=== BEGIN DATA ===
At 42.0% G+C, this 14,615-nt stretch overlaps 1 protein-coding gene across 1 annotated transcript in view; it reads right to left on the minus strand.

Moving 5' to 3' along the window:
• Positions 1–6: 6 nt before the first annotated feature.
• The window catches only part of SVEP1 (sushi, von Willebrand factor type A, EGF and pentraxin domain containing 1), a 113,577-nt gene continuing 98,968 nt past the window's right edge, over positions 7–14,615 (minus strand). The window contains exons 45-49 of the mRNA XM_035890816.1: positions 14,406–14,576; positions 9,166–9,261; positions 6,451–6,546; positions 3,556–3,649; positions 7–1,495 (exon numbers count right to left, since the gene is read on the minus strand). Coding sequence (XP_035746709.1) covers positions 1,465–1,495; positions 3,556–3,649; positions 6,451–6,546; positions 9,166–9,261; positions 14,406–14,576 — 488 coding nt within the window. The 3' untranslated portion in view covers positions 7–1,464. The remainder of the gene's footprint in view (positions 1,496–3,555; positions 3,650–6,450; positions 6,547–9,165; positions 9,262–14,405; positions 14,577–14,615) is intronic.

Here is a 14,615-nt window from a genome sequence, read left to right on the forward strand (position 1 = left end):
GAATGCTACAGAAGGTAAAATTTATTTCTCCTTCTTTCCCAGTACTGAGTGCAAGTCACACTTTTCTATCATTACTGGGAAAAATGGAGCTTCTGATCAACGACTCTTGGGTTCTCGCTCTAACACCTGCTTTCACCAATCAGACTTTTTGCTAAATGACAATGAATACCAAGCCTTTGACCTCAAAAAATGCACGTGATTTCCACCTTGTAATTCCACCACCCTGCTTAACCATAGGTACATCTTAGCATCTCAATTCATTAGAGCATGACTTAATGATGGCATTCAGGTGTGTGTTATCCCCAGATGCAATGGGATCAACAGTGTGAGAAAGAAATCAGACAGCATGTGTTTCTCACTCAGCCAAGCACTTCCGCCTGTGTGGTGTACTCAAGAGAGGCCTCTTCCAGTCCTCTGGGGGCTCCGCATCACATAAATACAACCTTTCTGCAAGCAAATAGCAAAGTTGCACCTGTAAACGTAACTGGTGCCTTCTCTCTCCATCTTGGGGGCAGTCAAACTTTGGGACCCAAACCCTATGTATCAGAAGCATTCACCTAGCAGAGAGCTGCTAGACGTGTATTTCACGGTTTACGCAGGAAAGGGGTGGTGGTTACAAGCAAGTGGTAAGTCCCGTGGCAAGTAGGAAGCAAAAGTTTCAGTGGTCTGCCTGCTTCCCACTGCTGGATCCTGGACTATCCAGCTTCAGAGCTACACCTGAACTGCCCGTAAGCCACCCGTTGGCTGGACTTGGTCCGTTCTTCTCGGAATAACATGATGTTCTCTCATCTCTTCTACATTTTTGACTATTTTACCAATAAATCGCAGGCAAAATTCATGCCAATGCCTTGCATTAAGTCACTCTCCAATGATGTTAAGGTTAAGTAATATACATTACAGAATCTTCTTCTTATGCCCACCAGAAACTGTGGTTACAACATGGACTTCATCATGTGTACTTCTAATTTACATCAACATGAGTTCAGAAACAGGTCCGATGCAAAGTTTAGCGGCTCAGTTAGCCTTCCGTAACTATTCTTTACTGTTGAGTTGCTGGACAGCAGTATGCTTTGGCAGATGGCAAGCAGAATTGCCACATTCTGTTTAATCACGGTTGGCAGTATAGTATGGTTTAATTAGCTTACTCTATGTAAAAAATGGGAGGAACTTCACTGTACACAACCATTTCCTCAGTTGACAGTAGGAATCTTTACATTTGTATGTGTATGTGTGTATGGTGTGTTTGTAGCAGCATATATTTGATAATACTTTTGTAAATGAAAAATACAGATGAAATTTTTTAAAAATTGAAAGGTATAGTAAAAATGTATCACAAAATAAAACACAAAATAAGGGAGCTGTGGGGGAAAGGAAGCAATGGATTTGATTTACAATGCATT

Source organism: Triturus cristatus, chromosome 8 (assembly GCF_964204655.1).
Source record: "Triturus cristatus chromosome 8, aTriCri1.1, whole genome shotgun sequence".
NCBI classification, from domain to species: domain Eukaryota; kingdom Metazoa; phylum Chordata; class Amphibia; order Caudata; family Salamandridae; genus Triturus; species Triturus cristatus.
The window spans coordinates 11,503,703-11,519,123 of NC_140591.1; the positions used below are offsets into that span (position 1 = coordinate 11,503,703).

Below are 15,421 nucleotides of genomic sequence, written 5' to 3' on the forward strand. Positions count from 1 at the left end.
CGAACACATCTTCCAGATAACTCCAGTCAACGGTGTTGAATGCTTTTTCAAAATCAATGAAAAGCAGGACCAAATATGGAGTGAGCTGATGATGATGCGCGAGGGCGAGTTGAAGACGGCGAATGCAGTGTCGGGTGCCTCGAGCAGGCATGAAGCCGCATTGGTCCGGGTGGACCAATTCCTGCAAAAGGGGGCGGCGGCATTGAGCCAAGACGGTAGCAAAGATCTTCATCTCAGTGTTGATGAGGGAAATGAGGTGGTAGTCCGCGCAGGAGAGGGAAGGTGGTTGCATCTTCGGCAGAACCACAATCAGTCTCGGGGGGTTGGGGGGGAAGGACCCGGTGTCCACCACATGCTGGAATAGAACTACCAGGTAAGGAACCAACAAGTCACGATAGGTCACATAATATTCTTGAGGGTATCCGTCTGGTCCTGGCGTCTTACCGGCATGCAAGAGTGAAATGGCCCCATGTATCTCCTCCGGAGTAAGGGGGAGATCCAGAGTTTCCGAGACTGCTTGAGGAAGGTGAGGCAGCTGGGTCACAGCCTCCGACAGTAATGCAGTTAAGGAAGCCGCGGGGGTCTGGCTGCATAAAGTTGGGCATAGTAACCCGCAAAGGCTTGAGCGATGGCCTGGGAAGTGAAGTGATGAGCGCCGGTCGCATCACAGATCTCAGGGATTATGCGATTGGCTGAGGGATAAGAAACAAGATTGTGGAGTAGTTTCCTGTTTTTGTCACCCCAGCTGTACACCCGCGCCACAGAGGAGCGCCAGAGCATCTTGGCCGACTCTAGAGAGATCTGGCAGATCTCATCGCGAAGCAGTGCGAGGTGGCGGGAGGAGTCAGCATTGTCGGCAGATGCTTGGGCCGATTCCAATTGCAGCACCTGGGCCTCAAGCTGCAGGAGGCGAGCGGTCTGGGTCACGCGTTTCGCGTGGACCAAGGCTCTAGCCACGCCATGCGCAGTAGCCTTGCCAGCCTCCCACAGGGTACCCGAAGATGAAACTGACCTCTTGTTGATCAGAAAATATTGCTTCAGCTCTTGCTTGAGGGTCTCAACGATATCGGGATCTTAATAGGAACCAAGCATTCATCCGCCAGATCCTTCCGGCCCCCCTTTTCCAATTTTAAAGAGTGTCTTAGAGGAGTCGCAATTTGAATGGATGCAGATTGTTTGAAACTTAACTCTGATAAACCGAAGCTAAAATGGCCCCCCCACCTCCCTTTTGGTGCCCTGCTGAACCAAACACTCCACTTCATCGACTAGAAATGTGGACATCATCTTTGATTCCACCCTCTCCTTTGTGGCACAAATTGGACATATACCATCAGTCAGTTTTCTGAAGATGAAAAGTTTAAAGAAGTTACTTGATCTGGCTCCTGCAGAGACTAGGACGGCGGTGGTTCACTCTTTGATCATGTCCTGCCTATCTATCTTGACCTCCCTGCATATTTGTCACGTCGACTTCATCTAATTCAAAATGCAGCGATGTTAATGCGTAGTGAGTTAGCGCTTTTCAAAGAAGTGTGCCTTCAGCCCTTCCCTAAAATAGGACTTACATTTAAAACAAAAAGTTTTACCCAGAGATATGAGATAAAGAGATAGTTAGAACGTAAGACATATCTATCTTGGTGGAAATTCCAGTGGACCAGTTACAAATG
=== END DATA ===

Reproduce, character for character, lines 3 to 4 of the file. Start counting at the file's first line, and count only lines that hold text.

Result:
• Positions 1–6: 6 nt before the first annotated feature.
• The window catches only part of SVEP1 (sushi, von Willebrand factor type A, EGF and pentraxin domain containing 1), a 113,577-nt gene continuing 98,968 nt past the window's right edge, over positions 7–14,615 (minus strand). The window contains exons 45-49 of the mRNA XM_035890816.1: positions 14,406–14,576; positions 9,166–9,261; positions 6,451–6,546; positions 3,556–3,649; positions 7–1,495 (exon numbers count right to left, since the gene is read on the minus strand). Coding sequence (XP_035746709.1) covers positions 1,465–1,495; positions 3,556–3,649; positions 6,451–6,546; positions 9,166–9,261; positions 14,406–14,576 — 488 coding nt within the window. The 3' untranslated portion in view covers positions 7–1,464. The remainder of the gene's footprint in view (positions 1,496–3,555; positions 3,650–6,450; positions 6,547–9,165; positions 9,262–14,405; positions 14,577–14,615) is intronic.